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Alaska News

Parents wish son hadn't been left alone to die

  • Author: Zaz Hollander
  • Updated: July 7, 2016
  • Published November 27, 2013

MEADOW LAKES -- Matthew Scott grew up in a light-filled cedar home built by his father and filled with plants by his mother, a welcoming place in a lake-studded subdivision among thick birch and spruce about five miles off Parks Highway.

His parents called their son a loyal, fun-loving and sometimes reckless 20-year-old who did crazy stunts like riding skateboards off the back deck with his buddies but also a trusted confidante in hard times. He loved to ski. He fished and hunted with his dad.

Debbie Hurd and Dan Scott say they grieve his loss every day.

Scott was 20 when he died in April 2012 of an overdose of methylone, a synthetic ecstasy designer drug that's popular on the club circuit, at parties and at concerts. He became the first Alaskan to die after taking the drug, known as bath salts or Molly, but it's killed numerous young people in the Lower 48.

Scott's death played into the federal criminal case against Robin Gattis, the 20-year-old Wasilla man scheduled to be sentenced for a drug conspiracy charge in U.S. District Court on Dec. 5.

Federal prosecutors allege Gattis provided pills to Scott and let him die from an overdose without summoning help because he didn't want the attention of authorities, according to documents filed this week as part of the case.

That's the thing Matt Scott's parents just can't get past.

"I'll never be able to forgive him for leaving my son," said Dan Scott, a lanky retired general contractor and fishing guide. "All he had to do was call 911 and then he could of left. He left him there to die alone."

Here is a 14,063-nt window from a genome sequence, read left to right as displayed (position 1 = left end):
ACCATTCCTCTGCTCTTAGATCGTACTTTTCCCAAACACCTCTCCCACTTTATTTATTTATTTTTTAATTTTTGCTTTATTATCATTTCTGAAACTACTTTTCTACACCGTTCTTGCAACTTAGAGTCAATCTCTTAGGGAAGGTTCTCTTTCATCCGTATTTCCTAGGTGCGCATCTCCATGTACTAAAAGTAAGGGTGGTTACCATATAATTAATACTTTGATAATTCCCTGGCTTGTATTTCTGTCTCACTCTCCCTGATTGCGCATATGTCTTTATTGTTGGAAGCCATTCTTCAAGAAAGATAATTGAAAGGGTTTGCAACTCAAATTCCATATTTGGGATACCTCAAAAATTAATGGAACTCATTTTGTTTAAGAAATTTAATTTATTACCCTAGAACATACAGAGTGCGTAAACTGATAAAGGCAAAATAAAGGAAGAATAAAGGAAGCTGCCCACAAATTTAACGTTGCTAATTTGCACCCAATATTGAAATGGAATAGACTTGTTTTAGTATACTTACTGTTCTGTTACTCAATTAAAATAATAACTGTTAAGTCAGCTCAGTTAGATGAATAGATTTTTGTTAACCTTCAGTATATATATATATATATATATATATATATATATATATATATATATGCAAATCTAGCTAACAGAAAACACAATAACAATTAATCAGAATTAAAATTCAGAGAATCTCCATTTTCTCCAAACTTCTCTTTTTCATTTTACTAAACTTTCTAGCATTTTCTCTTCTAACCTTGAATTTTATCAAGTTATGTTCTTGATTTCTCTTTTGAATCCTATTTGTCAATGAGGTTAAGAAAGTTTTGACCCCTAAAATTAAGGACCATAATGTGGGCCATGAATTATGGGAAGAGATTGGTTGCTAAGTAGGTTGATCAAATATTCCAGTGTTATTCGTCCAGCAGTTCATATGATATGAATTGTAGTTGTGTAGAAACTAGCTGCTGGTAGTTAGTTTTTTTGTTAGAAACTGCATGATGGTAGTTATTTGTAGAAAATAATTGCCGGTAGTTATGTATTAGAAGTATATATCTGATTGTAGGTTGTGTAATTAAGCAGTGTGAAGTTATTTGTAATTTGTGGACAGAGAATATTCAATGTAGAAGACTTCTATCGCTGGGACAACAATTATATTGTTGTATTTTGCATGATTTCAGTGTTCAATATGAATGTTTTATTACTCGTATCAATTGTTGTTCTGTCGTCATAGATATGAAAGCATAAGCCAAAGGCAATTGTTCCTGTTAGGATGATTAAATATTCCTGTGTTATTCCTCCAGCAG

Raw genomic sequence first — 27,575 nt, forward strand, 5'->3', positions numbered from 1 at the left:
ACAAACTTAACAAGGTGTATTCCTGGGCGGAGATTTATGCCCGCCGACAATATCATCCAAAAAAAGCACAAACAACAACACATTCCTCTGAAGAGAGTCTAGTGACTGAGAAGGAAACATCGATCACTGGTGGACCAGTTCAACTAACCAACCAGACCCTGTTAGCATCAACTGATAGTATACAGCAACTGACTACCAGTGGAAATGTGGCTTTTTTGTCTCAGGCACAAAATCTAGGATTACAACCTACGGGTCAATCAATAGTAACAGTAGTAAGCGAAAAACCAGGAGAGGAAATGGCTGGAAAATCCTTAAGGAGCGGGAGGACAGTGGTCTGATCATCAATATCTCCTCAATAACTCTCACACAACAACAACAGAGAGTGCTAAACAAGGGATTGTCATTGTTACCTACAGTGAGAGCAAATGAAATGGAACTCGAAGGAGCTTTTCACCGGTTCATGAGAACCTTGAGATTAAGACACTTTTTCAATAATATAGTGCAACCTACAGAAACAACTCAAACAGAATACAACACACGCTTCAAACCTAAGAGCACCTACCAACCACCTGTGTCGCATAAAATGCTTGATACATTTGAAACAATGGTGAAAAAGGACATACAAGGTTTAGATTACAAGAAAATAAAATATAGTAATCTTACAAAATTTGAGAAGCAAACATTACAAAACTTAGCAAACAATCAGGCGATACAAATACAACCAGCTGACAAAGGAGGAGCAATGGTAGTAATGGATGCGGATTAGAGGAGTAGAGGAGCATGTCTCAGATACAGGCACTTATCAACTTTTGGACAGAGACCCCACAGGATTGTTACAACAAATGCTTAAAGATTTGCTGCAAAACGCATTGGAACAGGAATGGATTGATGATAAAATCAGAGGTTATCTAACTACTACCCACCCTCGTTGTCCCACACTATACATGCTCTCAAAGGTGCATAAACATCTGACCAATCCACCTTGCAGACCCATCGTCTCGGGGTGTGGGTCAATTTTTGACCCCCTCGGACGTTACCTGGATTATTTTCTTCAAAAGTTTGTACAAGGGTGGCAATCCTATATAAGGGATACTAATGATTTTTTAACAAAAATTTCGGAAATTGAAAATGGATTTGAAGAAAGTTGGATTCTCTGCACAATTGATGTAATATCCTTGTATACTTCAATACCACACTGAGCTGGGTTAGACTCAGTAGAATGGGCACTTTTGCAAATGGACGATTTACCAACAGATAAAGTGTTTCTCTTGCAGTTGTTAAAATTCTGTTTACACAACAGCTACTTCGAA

Everything would be different if that had happened, even if her son ended up with brain damage in the emergency room, said Hurd, a waitress at Settlers Bay Lodge who's kept her Boston accent despite 35 years in Alaska.

"We know Matt took those drugs and chose to take them so we're not mad at Robin for that," she said. "My biggest gripe is when he was dying, he didn't do the right thing. How can you leave somebody because you're so worried you're going to get caught with your drugs?"

Matt Scott's photos are all around the family home: cradling a puppy after a soccer practice; wearing goofy bunny ears and a big grin; holding up a 63-pound Little Susitna River king salmon. His dad taped some more photos right next to the coffee pot so he can say "good morning" every day. Matt, who wanted to study psychology at the University of Alaska Anchorage to help people and understand his own emotions, moved to Anchorage in January 2012. His parents didn't like him living on his own, but he wouldn't be deterred.

Scott met Robin Gattis about eight months before he died, when Gattis rented a house in the neighborhood, Hurd said. They weren't close friends. Matt didn't use hard drugs like heroin or methamphetamine, she said. He smoked pot and apparently did "Molly" on a recreational basis on the weekends.

Hurd said she tried to confront her son about the drugs but never quite reached him.

She and his father both hope his death saves other lives by showing how dangerous methylone really is.

Hurd said she talked through the grief that engulfed her after Matt died. She kept all his drawings, his baby blankets to pass on to grandchildren that now will never be.

His father is quieter about it -- and a little angrier.

Matt was their only child.

"I mean, think about it -- this is the end of the line," Hurd said, as Scott sat next to her on a couch and stared at the floor. "Your whole hope and future and everything you had is over. Matt's future was our future."

Reach Zaz Hollander at or 257-4317.


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